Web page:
Faculty Directory

Dr. Hu Yang

Department Chair, Professor, Linda and Bipin Doshi Chair

Linda and Bipin Doshi Department of Chemical and Biochemical Engineering

Research Interests:

Biomaterials; Drug and Gene Delivery; Nanomedicine; Pharmaceutical Engineering

Education:

  • BE Polymer 1998, Sichuan University
  • PhD ChE 2004, University of Akron

Dr. Muthanna H. Al-Dahhan

Curator’s Distinguished Professor, College of Engineering and Computing Distinguished Professor, AIChE Fellow

Chemical and Biochemical Engineering, Nuclear Engineering

Education:

  • BS ChE 1979, University of Baghdad
  • MS ChE 1988, Oregon State University
  • PhD ChE 1993, Washington University in St. Louis

‌Reactor Engineering; Transport-Kinetic Integration; Advanced Measurement and Computational Techniques

 


Dr. Daniel Forciniti

Professor, Associate Provost for Faculty Affairs

Chemical and Biochemical Engineering

Education:

  • BS Chem 1979, University of Buenos Aires, Argentina
  • MS ChE 1984, University of the South, Argentina
  • PhD ChE 1991, North Carolina State University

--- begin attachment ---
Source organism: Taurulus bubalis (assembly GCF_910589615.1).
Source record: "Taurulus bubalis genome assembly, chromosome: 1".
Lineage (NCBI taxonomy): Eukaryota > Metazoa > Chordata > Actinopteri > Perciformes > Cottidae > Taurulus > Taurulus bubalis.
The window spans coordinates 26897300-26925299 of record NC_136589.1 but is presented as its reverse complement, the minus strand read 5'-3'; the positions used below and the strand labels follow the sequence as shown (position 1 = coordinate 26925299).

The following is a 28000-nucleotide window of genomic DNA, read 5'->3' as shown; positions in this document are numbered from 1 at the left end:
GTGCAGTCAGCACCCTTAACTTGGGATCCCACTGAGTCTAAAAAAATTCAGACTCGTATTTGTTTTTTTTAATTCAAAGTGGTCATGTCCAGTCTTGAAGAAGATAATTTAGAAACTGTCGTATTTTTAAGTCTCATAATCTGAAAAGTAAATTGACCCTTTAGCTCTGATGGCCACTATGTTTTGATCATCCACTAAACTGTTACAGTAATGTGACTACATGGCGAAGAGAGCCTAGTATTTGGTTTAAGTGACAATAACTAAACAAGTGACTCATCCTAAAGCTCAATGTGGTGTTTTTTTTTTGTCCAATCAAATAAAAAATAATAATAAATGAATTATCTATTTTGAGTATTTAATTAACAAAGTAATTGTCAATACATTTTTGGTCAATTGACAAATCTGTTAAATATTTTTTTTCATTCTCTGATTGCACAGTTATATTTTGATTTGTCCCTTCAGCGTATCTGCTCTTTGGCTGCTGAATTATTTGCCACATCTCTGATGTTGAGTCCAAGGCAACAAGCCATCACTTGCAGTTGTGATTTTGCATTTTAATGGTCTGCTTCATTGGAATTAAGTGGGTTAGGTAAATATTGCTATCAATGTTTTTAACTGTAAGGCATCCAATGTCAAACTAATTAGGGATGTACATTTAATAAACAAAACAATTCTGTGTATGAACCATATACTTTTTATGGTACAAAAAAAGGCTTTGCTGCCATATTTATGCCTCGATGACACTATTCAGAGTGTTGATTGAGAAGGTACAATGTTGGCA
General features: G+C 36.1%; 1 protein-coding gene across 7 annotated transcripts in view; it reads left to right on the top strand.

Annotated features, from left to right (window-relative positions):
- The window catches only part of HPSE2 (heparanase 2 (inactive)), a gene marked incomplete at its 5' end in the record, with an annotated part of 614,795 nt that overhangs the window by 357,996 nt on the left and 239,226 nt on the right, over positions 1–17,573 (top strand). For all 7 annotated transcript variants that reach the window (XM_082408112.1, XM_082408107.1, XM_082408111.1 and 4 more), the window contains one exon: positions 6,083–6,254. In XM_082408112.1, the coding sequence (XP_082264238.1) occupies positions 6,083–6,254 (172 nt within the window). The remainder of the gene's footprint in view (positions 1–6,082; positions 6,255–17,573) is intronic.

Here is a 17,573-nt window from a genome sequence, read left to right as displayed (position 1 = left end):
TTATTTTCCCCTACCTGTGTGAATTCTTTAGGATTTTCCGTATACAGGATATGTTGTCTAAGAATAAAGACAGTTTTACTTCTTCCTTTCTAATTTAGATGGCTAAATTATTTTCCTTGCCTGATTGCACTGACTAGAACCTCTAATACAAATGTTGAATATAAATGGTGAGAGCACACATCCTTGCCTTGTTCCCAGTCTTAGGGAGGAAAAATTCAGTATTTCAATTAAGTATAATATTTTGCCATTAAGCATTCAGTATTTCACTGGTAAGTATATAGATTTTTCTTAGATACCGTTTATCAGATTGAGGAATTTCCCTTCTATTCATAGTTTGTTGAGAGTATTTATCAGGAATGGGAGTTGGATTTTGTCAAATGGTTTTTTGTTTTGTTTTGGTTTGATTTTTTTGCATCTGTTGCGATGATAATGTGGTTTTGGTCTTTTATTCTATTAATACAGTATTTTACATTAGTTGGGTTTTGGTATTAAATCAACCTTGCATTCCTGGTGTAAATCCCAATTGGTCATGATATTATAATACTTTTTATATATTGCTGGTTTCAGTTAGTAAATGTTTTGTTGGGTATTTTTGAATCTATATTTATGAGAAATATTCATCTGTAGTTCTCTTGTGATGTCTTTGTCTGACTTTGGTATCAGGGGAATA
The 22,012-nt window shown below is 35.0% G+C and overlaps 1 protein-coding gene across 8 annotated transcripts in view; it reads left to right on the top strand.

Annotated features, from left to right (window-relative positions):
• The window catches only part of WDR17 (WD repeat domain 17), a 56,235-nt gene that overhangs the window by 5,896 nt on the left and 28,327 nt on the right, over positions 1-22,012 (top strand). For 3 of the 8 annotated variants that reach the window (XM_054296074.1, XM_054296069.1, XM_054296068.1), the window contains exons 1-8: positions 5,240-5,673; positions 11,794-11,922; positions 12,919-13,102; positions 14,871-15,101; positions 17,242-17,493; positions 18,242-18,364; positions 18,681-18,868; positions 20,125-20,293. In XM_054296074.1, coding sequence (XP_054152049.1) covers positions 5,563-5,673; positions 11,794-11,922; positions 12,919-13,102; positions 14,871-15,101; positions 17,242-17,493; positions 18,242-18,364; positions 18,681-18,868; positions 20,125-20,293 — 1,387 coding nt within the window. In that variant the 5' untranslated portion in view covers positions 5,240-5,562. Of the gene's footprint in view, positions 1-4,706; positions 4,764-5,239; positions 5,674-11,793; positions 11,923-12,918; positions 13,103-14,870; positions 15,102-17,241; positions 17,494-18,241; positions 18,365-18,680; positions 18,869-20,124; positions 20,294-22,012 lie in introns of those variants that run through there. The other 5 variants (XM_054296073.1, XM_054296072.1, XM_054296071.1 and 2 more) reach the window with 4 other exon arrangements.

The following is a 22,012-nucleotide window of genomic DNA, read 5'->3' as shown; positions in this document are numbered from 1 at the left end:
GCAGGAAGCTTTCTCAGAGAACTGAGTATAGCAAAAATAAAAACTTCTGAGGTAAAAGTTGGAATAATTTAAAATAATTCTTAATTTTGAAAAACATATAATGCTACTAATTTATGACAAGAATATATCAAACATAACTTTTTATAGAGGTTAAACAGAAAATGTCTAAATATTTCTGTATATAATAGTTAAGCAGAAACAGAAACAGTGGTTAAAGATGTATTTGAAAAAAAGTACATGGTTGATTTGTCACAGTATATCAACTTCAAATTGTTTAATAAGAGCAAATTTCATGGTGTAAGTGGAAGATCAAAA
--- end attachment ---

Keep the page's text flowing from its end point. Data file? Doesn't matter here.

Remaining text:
Molecular simulations of biological molecules at liquid/solid interfaces, light and neutron scattering of biological molecules, the molecular basis of disease, purification of miomacromolecules

Peptide and proteins at interfaces: The main focus of our current research efforts in this area is the study of peptides at solid/liquid interfaces.  Both experimental and theoretical approaches are pursed in our group.  The use of dynamic and static light scattering for the study of proteins and tailored peptides in solution is routine in our laboratory.  This work is supplemented by neutron diffraction and neutron reflectivity studies performed at Oak Ridge National Laboratory.  The experimental work is supported (and interpreted) by using atomic level molecular simulations.  We are currently focusing our efforts on the study of surface-induced polypeptide aggregation.  This work is aimed at the understanding of the formation of amyloid deposits.